Bill Wiggin, MP for North Herefordshire, last week met with actor Hugh Grant to discuss press regulation ahead of the remaining stages of the Data Protection Bill, due on 9th May.
Mr Wiggin had previously spoken in Parliament of his disappointment at the Government’s decision to abandon the recommendations of the Leveson inquiry, while Mr Grant is a member of Hacked Off, the campaign for an accountable Press.
Bill Wiggin MP also offered his reaction to an announcement from the Independent Press Standards Organisation, stating they are to implement a compulsory low-cost arbitration scheme.
Mr Wiggin welcomed the announcement, however he added a note of caution, saying:
“I have been campaigning for a compulsory low-cost arbitration scheme ever since the Leveson Inquiry.
The problem is that the so called ‘compulsory’ scheme is actually voluntary.
Newspapers are under no obligation to sign up, newspapers do not have to be members of IPSO and IPSO is not an approved regulator.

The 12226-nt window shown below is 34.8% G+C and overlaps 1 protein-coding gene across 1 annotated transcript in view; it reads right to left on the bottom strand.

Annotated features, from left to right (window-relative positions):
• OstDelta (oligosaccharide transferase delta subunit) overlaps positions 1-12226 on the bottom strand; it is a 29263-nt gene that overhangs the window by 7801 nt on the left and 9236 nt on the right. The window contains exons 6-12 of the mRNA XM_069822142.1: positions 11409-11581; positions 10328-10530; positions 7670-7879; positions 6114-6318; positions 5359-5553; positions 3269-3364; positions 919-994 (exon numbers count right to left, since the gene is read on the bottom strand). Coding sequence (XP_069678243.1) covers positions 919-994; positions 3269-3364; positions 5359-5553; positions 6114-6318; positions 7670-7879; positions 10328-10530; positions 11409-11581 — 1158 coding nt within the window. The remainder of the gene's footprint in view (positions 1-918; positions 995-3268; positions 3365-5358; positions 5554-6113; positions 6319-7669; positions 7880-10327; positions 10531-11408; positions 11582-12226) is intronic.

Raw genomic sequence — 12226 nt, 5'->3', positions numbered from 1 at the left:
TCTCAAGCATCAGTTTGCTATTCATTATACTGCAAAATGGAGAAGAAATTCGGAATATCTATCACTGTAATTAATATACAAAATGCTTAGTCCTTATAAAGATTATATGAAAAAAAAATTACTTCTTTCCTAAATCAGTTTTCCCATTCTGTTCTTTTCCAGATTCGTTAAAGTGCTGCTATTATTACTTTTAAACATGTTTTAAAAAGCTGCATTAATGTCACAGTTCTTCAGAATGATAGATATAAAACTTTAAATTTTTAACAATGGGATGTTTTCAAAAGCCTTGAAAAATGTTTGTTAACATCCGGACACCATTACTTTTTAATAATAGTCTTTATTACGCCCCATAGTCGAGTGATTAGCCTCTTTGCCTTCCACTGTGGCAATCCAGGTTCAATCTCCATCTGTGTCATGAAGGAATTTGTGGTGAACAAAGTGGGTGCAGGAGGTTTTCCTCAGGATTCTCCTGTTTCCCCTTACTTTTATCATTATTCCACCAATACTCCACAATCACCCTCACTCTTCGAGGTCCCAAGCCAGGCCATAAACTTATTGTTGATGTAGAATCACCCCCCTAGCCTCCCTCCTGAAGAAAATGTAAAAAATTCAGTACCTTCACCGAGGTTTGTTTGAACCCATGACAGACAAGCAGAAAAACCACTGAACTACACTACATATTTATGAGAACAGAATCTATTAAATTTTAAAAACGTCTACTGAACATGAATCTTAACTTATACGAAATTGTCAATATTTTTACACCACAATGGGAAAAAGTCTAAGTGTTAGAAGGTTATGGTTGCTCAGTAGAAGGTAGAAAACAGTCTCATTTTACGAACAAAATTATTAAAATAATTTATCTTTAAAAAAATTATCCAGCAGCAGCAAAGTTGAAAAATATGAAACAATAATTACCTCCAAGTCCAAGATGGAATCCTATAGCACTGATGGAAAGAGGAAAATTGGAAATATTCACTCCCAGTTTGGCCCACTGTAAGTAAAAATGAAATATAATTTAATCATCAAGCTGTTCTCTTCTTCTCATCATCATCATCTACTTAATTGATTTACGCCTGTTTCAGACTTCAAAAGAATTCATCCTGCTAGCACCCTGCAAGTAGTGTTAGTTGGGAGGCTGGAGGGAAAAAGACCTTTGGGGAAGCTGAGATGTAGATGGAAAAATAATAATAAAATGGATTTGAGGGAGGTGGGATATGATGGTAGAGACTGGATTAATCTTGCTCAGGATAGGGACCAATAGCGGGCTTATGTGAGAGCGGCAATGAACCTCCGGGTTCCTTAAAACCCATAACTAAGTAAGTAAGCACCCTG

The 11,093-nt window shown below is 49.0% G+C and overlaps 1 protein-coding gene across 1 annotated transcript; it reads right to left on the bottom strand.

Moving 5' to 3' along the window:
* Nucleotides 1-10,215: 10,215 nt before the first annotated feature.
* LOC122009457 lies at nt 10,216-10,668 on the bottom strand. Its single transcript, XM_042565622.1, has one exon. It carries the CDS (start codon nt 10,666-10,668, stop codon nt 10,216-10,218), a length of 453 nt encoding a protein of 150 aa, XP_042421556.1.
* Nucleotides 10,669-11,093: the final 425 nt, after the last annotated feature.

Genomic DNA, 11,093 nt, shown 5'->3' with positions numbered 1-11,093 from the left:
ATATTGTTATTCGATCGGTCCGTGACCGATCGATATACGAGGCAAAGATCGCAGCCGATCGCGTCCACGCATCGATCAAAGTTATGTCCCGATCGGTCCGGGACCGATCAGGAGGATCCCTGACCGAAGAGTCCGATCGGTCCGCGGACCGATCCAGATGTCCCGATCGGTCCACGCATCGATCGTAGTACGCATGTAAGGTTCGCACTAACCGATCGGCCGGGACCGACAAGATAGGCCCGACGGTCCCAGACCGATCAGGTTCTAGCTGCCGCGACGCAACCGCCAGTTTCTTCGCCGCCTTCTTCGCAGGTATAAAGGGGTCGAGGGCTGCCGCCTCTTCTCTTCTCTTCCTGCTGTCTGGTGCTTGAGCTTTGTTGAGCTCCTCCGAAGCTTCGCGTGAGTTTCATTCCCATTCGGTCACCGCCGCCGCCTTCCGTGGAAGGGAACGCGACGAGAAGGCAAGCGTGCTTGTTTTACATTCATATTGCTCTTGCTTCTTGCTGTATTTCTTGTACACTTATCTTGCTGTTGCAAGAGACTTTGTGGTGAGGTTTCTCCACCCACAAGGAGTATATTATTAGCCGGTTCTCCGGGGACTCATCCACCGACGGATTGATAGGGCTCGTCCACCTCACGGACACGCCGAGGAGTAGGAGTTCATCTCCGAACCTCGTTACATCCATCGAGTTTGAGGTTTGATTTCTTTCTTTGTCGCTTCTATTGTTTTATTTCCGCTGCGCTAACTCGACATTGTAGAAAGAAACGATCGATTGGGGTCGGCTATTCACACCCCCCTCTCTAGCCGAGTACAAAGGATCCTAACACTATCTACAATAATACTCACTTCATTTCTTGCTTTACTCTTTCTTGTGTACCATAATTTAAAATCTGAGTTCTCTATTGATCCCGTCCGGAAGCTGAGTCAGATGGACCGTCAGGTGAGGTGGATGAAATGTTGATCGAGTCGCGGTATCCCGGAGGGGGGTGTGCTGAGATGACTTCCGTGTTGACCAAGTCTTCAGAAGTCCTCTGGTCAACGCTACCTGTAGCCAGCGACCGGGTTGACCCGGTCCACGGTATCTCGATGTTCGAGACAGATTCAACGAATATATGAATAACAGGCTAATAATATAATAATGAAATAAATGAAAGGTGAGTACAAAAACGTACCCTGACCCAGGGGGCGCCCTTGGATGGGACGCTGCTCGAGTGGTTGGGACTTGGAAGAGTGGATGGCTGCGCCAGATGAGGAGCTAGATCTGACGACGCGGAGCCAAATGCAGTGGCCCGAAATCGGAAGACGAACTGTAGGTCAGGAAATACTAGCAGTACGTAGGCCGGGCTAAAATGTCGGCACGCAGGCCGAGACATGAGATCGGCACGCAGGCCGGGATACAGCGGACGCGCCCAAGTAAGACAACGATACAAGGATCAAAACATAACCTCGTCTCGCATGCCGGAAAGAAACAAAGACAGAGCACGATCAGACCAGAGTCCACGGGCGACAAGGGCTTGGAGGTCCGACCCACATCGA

Any newspaper who is not signed up to the scheme, or who decides to leave IPSO, has no obligation to provide low-cost arbitration to victims of press abuse.
This announcement is therefore utterly meaningless without the legislation to enforce it.
IPSO, in saying that the newspapers must no longer be able to pick and choose, agree that the newspapers can no longer be trusted to provide the access to justice which Lord Leveson said was necessary – low-cost arbitration.
I welcome IPSO’s newly prompted commitment to low-cost arbitration, and want it to be compulsory for all members. I hope all their members sign up voluntarily and then remain in the scheme, but this does not change the need to legislate in order to protect the rights of the vulnerable to low-cost arbitration.
This is a step in the right direction, but until it is compulsory for all cases against all newspapers, but I am worried that it is still simply a sidestep by the media to avoid being forced to provide access to justice for the most vulnerable victims of press abuse.”